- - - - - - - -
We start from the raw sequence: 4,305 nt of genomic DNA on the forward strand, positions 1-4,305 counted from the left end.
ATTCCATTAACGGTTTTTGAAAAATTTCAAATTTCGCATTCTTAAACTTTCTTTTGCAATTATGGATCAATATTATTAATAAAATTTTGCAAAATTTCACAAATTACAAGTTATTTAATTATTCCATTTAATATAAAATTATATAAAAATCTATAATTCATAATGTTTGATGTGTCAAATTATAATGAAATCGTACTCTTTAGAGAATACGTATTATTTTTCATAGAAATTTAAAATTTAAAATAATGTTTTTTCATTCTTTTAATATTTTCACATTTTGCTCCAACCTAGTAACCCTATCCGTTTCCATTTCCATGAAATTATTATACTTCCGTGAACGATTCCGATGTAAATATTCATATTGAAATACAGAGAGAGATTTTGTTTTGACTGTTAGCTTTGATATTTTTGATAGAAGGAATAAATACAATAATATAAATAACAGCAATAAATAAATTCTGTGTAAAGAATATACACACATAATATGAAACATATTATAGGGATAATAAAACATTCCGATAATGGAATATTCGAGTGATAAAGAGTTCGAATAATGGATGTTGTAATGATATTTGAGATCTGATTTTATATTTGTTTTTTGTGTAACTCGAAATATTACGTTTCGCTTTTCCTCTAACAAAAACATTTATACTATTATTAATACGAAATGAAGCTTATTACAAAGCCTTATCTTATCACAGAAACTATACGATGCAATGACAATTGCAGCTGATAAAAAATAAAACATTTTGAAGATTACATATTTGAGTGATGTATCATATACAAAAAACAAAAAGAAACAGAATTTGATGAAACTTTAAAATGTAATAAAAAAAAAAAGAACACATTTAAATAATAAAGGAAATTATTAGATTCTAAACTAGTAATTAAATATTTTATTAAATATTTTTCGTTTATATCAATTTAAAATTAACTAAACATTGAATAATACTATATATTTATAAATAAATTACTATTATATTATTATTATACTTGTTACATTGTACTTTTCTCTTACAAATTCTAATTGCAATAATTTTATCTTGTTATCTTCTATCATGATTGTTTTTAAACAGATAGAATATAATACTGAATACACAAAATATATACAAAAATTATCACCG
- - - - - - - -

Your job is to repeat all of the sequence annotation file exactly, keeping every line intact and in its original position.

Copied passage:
We start from the raw sequence: 4,305 nt of genomic DNA on the forward strand, positions 1-4,305 counted from the left end.
ATTCCATTAACGGTTTTTGAAAAATTTCAAATTTCGCATTCTTAAACTTTCTTTTGCAATTATGGATCAATATTATTAATAAAATTTTGCAAAATTTCACAAATTACAAGTTATTTAATTATTCCATTTAATATAAAATTATATAAAAATCTATAATTCATAATGTTTGATGTGTCAAATTATAATGAAATCGTACTCTTTAGAGAATACGTATTATTTTTCATAGAAATTTAAAATTTAAAATAATGTTTTTTCATTCTTTTAATATTTTCACATTTTGCTCCAACCTAGTAACCCTATCCGTTTCCATTTCCATGAAATTATTATACTTCCGTGAACGATTCCGATGTAAATATTCATATTGAAATACAGAGAGAGATTTTGTTTTGACTGTTAGCTTTGATATTTTTGATAGAAGGAATAAATACAATAATATAAATAACAGCAATAAATAAATTCTGTGTAAAGAATATACACACATAATATGAAACATATTATAGGGATAATAAAACATTCCGATAATGGAATATTCGAGTGATAAAGAGTTCGAATAATGGATGTTGTAATGATATTTGAGATCTGATTTTATATTTGTTTTTTGTGTAACTCGAAATATTACGTTTCGCTTTTCCTCTAACAAAAACATTTATACTATTATTAATACGAAATGAAGCTTATTACAAAGCCTTATCTTATCACAGAAACTATACGATGCAATGACAATTGCAGCTGATAAAAAATAAAACATTTTGAAGATTACATATTTGAGTGATGTATCATATACAAAAAACAAAAAGAAACAGAATTTGATGAAACTTTAAAATGTAATAAAAAAAAAAAGAACACATTTAAATAATAAAGGAAATTATTAGATTCTAAACTAGTAATTAAATATTTTATTAAATATTTTTCGTTTATATCAATTTAAAATTAACTAAACATTGAATAATACTATATATTTATAAATAAATTACTATTATATTATTATTATACTTGTTACATTGTACTTTTCTCTTACAAATTCTAATTGCAATAATTTTATCTTGTTATCTTCTATCATGATTGTTTTTAAACAGATAGAATATAATACTGAATACACAAAATATATACAAAAATTATCACCG